Furry and feathered friends offer companionship and a sense of fulfillment for older adults. Read on to learn which animals make the best pets for seniors and how to find resources on a budget.
Updated June 8, 2022
Looking For The Best Pets For Seniors?
Pet ownership is a wonderful way to improve older adults’ physical, emotional, and social wellbeing. Companionship is crucial for people of all ages, but it’s especially important for seniors, whose social circles often shrink over time. Depending on the type of animal you have, pet ownership encourages you to leave the house more frequently, increasing the chance of meeting other people.
Of course, animals have unique features that require different amounts of responsibility, energy, and resources. For example, some seniors may prefer an animal that can keep up with their active lifestyle. Some enjoy caring for a pet that requires more time and energy. On the other hand, some older adults may want a less energetic companion that matches their pace, living situation, and finances.
What Are The Best Pets For Seniors?
When it comes to finding the best pets for seniors, you typically want to look for an animal that:
- Does well in smaller dwellings
- Doesn’t need a substantial amount of cleaning or exercise
- Won’t affect your standard of living, especially if you have a fixed income
Luckily, many animals meet these criteria, so you should have no problem finding the perfect pet.
10 Best Pets For Seniors
Dogs also make excellent pets for seniors, especially those who like to get outside every day. If you’re thinking about getting a dog for yourself or an elderly loved one, make sure you consider factors such as your:
- Activity level/lifestyle
- Type of home/residence
Size is another crucial factor. For example, a big dog could accidentally knock you over, but a smaller dog may be difficult to see, making it a potential tripping hazard.
If your home is smaller and you don’t have a yard, smaller breeds like Cavalier King Charles spaniels, Shih Tzus, and Maltese are great options. They don’t need a lot of space to run around and are light enough for you to carry.
Cats are low maintenance, which is why they are one of the best pets for seniors. You don’t need to walk cats, and they don’t require the same amount of attention as dogs – for the most part. Of course, felines are fantastic for those who live in an apartment or community living center since they don’t bark. But although cats can be easy pets, some breeds still need daily playtime and brushing.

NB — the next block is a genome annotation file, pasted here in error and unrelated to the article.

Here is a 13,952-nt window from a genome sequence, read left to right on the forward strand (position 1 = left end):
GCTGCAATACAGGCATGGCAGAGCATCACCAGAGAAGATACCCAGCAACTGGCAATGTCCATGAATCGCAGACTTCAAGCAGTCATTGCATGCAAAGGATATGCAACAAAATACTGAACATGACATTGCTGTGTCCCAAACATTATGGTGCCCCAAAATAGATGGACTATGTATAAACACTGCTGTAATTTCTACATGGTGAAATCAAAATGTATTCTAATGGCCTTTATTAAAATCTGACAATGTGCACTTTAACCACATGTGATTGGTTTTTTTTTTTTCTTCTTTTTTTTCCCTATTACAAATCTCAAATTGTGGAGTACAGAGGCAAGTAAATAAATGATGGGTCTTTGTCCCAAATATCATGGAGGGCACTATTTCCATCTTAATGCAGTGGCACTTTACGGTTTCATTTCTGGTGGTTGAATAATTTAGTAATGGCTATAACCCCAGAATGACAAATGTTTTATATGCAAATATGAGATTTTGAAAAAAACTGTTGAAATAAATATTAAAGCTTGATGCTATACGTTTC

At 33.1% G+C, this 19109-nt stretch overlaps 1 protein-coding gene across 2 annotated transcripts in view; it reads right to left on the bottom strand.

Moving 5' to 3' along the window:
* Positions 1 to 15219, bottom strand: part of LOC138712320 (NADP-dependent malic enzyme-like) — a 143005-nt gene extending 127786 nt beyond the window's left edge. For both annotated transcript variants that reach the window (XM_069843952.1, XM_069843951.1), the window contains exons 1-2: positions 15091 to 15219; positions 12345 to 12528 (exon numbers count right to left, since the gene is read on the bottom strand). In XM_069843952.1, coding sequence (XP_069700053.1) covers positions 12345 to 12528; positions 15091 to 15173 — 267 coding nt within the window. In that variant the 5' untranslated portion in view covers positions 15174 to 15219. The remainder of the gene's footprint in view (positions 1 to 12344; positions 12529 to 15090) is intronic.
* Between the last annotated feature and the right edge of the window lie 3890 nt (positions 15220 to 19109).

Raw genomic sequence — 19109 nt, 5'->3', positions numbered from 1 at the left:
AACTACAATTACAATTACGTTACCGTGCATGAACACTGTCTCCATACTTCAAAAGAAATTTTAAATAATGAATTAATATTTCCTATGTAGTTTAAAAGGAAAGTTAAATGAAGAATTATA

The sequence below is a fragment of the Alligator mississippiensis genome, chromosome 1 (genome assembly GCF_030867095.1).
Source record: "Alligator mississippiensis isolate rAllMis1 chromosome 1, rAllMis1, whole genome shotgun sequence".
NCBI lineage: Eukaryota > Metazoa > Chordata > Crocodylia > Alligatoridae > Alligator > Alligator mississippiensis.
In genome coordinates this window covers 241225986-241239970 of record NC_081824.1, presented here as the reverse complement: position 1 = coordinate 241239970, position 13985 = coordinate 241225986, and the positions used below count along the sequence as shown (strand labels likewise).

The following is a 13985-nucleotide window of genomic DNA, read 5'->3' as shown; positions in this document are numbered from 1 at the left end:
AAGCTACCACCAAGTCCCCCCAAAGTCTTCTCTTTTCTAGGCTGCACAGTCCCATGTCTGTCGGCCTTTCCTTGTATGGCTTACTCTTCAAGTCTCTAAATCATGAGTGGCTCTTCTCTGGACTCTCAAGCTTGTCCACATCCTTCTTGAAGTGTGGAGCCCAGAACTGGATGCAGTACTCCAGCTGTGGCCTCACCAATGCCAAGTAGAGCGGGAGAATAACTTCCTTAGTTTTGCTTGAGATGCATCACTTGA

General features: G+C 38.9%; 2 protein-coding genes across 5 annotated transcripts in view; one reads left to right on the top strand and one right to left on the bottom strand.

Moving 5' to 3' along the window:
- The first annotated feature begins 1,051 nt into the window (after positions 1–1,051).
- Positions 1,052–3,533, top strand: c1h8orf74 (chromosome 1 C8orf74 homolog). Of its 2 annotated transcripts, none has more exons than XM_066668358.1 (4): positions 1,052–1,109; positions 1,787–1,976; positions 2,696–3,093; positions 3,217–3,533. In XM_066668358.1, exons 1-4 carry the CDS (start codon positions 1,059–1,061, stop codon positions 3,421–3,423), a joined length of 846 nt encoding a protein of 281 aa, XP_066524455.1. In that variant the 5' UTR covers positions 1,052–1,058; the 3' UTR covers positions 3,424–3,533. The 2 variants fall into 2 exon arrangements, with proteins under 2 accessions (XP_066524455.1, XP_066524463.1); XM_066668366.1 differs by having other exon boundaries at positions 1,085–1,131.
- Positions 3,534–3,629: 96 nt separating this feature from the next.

Like cats, rabbits make little noise, use litter boxes, and like to cuddle — when they feel like it. They do very well indoors, provided they receive enough exercise and attention. You can also take them outdoors for playtime as long as you keep your bunny in a safe place.
Rabbits may not be a common pet for seniors, but they can still be great companion animals. Long-haired angora rabbits, for example, love interacting with their humans and are more than happy to snuggle in your lap for brushing while you watch TV.
Parakeets, also called budgies, are colorful and cheery birds that do best in pairs. They are small birds that like to fly around. If you don’t want them fluttering around the house, trim their flight feathers and house them in a large cage.
Parakeets can be noisy, but they are quieter than large parrots. Additionally, parakeets take less work to clean up after and don’t bite as often as their full-sized counterparts. The average parakeet can live between seven to ten years.
Fish are perhaps the easiest pets for seniors, and watching them swim can bring a calming effect. Although a large aquarium may not be appropriate for everyone, some older adults may enjoy a new hobby. It’s as simple as setting up a freshwater aquarium, buying a quality filter, and balancing the water’s pH. You just need to feed them each day, test their water once a week, and vacuum the tank’s gravel once a month.
Give your fish plenty of places to hide, and add some fake plants to keep them engaged. Make sure to select suitable species that can coexist in the same tank. Of course, older adults shouldn’t get a tank larger than 10 gallons for safety reasons. Anything more than that can make changing the water and cleaning difficult.
Adopt A Senior Pet
Older pets are the best option for seniors because they are lower maintenance and less energetic. Depending on the shelter, you can adopt a senior pet at a discount, saving you money for food and toys.
Look for local shelters that host programs that match older animals with older adults. As a senior looking for a new companion, visit the animals you are considering so you can get to know them better. Before adopting, you might want to foster an animal, so you know how things will be at home.
Benefits Of Pet Ownership For Seniors
While there isn’t extensive research concerning pets and health benefits, current findings suggest that pets for seniors can enhance wellbeing and quality of life.
Higher Activity Levels
Multiple studies have assessed the benefits of having a dog and found that seniors who take their dogs on walks every day are more physically active than those who don’t. For example, a National Institutes of Health (NIH) study discovered that in three years, 71-82-year-olds who routinely walked their dogs had a faster pace, more endurance, and greater mobility than seniors without dogs.